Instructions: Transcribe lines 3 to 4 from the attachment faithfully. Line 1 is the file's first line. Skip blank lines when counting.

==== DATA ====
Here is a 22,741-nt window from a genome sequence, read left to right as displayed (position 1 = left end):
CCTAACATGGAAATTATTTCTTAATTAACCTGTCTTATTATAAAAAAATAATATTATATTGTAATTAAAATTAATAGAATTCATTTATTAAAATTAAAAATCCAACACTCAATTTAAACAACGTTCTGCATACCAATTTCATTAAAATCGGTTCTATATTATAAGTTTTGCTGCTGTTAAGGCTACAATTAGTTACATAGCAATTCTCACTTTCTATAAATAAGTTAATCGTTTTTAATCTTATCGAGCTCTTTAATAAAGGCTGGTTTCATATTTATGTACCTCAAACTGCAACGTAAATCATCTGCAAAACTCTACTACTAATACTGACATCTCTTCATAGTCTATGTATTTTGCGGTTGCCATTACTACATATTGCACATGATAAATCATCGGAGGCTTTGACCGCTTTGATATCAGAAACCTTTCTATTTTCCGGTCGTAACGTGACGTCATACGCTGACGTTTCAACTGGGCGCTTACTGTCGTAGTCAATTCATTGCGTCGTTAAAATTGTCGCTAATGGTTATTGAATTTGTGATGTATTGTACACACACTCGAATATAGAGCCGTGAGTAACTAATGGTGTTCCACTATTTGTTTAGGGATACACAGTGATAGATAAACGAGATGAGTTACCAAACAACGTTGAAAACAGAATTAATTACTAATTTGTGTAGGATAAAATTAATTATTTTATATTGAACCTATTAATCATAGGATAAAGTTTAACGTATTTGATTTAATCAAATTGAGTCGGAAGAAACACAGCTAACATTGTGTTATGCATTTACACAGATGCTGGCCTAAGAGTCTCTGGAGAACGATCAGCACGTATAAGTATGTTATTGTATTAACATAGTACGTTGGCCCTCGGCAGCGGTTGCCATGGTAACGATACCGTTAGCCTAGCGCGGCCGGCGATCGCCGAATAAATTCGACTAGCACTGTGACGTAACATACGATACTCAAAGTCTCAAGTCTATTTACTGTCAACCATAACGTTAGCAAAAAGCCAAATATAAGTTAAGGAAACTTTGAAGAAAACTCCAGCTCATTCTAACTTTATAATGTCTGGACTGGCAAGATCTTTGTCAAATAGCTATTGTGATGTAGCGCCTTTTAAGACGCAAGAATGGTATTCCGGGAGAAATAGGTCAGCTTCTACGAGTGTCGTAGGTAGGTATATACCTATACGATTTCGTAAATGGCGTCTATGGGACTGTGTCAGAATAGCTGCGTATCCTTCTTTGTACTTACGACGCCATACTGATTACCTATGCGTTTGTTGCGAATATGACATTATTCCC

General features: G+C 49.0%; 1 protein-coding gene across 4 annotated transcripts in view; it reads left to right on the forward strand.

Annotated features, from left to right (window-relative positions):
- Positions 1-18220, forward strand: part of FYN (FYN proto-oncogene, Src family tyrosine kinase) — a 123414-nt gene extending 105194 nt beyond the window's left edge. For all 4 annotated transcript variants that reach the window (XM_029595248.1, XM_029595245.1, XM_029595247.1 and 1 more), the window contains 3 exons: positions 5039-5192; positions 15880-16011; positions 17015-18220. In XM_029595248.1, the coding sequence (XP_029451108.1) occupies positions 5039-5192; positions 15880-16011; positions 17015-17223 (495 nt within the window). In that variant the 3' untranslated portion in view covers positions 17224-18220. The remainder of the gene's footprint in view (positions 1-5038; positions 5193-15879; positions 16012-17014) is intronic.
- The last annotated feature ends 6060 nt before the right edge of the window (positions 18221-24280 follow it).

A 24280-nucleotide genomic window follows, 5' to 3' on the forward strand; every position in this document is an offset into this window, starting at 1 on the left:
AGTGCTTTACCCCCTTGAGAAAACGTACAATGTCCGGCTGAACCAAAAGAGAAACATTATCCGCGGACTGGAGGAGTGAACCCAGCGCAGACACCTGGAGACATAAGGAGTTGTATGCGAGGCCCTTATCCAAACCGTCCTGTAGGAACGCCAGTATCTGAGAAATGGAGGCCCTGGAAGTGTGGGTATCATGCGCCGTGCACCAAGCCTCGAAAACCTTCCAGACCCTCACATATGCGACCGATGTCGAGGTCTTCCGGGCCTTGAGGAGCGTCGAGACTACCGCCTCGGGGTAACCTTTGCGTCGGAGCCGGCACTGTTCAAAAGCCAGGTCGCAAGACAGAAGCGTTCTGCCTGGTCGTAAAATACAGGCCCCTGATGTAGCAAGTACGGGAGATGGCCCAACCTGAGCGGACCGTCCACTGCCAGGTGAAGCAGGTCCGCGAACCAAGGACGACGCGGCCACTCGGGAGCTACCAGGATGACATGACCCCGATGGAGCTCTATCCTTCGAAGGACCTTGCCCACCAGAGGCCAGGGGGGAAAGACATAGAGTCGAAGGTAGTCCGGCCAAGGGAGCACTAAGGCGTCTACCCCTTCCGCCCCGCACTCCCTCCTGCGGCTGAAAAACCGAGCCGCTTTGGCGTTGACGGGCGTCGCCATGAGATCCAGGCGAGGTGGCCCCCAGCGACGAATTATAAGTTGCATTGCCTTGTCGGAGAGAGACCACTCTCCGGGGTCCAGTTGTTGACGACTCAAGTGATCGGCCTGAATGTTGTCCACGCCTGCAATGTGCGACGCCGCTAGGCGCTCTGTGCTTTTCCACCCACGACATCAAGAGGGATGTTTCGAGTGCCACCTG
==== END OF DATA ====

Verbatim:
General features: G+C 49.0%; 1 protein-coding gene across 4 annotated transcripts in view; it reads left to right on the forward strand.

Annotated features, from left to right (window-relative positions):